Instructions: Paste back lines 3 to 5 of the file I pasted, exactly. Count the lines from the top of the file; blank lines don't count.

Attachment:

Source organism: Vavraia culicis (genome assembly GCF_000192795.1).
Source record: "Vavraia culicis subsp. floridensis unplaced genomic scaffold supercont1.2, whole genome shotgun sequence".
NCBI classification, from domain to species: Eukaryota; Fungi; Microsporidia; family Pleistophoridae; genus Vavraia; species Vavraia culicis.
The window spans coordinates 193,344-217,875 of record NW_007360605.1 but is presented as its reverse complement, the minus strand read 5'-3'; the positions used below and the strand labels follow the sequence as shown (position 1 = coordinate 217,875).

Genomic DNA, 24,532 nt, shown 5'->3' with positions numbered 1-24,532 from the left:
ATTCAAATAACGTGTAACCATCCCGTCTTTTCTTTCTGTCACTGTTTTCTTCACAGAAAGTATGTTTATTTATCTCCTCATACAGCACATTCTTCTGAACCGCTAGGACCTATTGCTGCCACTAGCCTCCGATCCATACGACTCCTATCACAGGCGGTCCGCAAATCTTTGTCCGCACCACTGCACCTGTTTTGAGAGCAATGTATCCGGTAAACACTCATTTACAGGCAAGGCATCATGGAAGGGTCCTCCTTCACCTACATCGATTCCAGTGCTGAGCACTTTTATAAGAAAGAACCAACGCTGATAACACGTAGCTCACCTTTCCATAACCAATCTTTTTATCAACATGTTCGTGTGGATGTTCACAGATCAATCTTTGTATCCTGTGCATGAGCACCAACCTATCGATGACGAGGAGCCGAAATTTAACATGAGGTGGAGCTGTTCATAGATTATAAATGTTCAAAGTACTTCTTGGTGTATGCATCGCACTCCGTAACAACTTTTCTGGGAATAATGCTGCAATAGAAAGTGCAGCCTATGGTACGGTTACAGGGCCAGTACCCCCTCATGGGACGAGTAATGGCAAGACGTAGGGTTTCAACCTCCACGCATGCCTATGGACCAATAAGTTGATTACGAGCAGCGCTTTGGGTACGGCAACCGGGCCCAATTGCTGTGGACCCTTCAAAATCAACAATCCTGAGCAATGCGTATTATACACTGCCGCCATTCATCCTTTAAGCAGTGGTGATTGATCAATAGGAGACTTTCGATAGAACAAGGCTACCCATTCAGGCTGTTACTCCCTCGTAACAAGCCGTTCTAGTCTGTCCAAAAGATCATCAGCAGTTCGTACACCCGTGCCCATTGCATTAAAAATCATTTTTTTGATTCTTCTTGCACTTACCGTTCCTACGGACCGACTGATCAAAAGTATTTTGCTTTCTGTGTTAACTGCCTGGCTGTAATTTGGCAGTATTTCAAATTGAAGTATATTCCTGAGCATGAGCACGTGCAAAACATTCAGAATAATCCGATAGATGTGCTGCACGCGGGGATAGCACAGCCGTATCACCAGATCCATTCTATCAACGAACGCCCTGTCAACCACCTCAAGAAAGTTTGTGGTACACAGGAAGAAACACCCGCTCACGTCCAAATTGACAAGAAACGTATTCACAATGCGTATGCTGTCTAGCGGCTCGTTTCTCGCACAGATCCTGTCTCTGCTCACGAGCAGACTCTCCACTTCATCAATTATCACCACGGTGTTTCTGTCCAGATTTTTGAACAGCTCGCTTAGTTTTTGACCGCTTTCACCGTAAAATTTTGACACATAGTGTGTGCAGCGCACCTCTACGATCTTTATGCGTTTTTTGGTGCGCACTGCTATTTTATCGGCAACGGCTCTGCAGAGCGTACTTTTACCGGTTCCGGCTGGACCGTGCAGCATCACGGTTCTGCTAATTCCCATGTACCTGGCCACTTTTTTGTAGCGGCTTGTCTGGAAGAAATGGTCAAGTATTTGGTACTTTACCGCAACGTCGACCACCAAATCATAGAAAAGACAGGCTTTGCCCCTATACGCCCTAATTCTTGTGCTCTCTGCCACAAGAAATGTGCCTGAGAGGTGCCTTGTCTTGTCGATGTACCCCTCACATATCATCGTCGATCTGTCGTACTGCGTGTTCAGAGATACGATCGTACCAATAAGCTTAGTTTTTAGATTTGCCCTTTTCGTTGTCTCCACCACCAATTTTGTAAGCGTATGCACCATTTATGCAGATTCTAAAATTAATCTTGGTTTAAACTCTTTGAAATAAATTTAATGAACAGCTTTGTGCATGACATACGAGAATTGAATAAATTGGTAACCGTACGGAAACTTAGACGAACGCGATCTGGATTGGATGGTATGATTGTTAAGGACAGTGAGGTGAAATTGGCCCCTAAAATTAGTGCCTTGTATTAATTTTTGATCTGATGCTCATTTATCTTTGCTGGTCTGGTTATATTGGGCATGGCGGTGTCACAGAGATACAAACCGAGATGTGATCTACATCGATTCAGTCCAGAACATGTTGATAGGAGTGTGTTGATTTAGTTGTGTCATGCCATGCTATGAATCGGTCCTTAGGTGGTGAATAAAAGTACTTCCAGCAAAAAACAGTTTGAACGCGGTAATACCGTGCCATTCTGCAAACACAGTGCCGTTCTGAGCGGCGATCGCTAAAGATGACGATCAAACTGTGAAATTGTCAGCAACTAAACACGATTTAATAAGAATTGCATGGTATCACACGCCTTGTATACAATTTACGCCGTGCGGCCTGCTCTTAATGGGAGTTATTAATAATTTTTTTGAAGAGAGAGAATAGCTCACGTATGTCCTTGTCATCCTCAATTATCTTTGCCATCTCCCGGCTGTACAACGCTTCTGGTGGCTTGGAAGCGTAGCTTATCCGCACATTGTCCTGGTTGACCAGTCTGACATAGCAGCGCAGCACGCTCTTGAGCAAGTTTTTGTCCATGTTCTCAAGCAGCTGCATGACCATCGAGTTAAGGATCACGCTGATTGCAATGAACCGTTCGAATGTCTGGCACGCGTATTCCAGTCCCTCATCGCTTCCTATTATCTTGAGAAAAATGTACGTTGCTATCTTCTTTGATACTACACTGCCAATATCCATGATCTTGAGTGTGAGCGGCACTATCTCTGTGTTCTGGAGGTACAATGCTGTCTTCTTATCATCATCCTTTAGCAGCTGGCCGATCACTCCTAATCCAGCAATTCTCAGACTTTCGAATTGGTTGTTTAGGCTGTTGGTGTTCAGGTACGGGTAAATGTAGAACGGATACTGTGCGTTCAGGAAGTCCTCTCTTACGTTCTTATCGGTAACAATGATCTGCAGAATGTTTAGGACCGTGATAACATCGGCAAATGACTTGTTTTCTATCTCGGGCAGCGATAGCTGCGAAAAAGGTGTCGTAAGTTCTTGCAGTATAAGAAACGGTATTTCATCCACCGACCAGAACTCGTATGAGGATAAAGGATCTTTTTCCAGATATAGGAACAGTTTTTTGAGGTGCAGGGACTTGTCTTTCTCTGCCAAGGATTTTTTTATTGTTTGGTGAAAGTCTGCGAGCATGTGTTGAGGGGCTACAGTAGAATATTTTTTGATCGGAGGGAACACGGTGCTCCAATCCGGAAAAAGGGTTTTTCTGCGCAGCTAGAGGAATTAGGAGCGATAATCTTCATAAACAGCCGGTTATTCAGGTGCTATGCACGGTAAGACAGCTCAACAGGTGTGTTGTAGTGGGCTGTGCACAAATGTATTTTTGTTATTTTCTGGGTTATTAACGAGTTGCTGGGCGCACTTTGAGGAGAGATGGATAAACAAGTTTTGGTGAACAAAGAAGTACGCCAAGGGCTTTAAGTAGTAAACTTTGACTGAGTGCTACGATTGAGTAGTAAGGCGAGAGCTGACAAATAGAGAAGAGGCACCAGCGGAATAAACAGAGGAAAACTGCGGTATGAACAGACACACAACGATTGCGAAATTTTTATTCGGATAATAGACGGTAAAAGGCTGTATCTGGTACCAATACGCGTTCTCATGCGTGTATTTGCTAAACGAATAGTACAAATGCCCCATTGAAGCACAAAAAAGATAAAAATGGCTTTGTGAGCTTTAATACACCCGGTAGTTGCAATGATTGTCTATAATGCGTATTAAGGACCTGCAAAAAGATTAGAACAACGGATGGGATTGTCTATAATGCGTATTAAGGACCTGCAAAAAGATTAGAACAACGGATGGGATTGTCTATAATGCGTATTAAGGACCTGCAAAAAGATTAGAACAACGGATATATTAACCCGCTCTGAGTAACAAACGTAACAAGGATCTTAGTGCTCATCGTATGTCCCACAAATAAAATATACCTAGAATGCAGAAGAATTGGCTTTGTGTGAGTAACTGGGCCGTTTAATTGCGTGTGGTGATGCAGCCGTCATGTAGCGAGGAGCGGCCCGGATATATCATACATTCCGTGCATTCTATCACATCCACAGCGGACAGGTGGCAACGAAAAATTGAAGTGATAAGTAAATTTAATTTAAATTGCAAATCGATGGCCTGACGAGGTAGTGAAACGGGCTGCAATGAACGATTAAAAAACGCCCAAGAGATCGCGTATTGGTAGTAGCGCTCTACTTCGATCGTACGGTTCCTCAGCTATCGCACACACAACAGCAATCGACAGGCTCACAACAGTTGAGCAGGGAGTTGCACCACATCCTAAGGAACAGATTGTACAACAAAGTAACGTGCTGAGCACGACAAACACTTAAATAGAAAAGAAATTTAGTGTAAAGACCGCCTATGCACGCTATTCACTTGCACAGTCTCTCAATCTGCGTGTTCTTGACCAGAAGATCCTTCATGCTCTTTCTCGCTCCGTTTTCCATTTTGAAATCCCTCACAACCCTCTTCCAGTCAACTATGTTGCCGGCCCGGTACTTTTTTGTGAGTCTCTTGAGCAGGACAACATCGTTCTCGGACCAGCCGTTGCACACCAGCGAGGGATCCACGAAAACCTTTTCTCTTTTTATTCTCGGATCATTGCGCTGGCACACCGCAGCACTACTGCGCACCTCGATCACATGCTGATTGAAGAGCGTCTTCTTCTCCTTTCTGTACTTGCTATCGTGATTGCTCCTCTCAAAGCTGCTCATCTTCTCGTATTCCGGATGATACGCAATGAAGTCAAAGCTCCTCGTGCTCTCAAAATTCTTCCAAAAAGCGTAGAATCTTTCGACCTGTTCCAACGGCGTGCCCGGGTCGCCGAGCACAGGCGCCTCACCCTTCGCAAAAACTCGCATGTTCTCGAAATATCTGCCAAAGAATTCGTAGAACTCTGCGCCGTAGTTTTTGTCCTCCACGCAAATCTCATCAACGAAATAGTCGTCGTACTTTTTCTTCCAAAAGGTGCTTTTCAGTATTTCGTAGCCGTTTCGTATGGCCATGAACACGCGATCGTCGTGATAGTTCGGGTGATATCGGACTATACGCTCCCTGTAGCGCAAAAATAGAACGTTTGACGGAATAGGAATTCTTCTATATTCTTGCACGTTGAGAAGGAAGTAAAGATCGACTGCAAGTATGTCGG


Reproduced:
NCBI classification, from domain to species: Eukaryota; Fungi; Microsporidia; family Pleistophoridae; genus Vavraia; species Vavraia culicis.
The window spans coordinates 193,344-217,875 of record NW_007360605.1 but is presented as its reverse complement, the minus strand read 5'-3'; the positions used below and the strand labels follow the sequence as shown (position 1 = coordinate 217,875).

Genomic DNA, 24,532 nt, shown 5'->3' with positions numbered 1-24,532 from the left: